Attendance By Migrant Children At Immigration Hearings Higher Than Expected

Over the last several months as children from Central America arrived at the southern border to be apprehended by border agents, these children – as well as some of the adults accompanying them – were released to various shelters or private residences. But they were given notices to appear at court dates in cities which, in some instances, were quite far from where they were temporarily residing. Critics of these placements suggested that few of the migrant refugees would actually appear for their court dates.

But new information, released by Immigration and Customs Enforcement (ICE), indicates that a very high percentage of the children during a given period of time did make it to their hearing as scheduled.  Between July 18 and Sept. 30, the immigration courts received 10,041 cases of unaccompanied children.  Out of the 7,131 migrants whose cases were scheduled for a first hearing, known as the “master calendar, judges ordered 1,035 of them deported in absentia for not showing up. Roughly one out of seven failed to appear.

During that same period, the immigration courts received 11,516 cases of adults who arrived with children. Judges issued a removal order in absentia to about one-third of the adults, or 2,435 of the 7,244, who had a first hearing, according to the agency. So a significantly higher share of adult migrants are failing to appear than the children.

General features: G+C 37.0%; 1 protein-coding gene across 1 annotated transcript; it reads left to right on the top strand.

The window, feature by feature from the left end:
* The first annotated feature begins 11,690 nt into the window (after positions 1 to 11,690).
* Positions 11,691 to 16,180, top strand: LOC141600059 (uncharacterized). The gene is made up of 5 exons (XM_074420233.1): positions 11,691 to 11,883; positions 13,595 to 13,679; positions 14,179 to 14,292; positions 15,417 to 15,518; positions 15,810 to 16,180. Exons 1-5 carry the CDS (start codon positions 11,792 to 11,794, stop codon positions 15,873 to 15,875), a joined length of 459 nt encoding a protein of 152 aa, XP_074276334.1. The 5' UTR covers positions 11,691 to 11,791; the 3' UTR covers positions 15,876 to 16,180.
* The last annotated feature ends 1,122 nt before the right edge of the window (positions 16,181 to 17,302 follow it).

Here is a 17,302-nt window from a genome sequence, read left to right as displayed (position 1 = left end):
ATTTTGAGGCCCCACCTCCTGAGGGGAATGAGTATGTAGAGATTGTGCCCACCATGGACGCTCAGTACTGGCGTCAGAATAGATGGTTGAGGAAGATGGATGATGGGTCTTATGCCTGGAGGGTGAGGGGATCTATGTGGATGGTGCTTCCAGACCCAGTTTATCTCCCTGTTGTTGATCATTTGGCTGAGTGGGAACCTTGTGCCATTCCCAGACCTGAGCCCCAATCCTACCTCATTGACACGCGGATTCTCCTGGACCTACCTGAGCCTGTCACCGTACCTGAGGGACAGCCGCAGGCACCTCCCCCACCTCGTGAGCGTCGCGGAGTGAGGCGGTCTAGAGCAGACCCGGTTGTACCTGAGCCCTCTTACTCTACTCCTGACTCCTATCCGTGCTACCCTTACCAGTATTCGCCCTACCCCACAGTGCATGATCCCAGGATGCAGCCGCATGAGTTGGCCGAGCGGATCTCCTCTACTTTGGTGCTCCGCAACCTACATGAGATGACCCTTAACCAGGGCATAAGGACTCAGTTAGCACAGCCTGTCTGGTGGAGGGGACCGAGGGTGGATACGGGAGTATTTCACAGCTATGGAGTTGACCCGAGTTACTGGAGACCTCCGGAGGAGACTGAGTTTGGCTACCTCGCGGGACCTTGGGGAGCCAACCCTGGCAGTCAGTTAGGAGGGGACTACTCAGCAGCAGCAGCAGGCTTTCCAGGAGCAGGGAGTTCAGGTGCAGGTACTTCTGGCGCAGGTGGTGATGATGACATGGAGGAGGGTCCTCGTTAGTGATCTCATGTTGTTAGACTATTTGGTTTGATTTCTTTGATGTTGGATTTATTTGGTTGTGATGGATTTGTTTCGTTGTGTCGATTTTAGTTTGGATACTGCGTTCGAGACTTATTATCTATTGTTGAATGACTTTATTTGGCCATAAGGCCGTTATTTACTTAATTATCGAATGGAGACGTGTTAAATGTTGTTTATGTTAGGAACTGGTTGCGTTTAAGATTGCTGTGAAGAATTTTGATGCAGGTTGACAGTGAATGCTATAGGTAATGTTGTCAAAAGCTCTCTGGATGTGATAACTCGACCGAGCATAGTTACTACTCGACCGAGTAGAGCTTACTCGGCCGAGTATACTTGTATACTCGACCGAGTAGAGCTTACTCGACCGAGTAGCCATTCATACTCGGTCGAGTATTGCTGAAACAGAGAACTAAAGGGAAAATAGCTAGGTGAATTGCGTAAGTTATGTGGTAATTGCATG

Those observing the hearings believe that those with stronger asylum cases to avoid removal are likely to come to court. And those with legal counsel are even more inclined to appear. It is difficult, at this juncture, to conclude that the juvenile refugees as a group have stronger claims for asylum in the United States.

The Shulman Law Group, LLC has successfully handled and effectuated many asylum cases.  The firm and its staff are well-versed in the nuances and underpinnings of claims of persecution involving individuals from many countries and pays close attention to the system devised recently to address the cases involving the child migrants from Central America.  What sets our firm apart from other law offices is that we skillfully prepare comprehensive applications that include country reports, autobiographical statements, affidavits from friends, family and colleagues, psychological evaluations, and expert witness testimonials–strategies that predispose the applicant to a higher probability of an approval. Our firm maintains an up-to-date knowledge on the latest case law which affects the manner in which these cases are reviewed.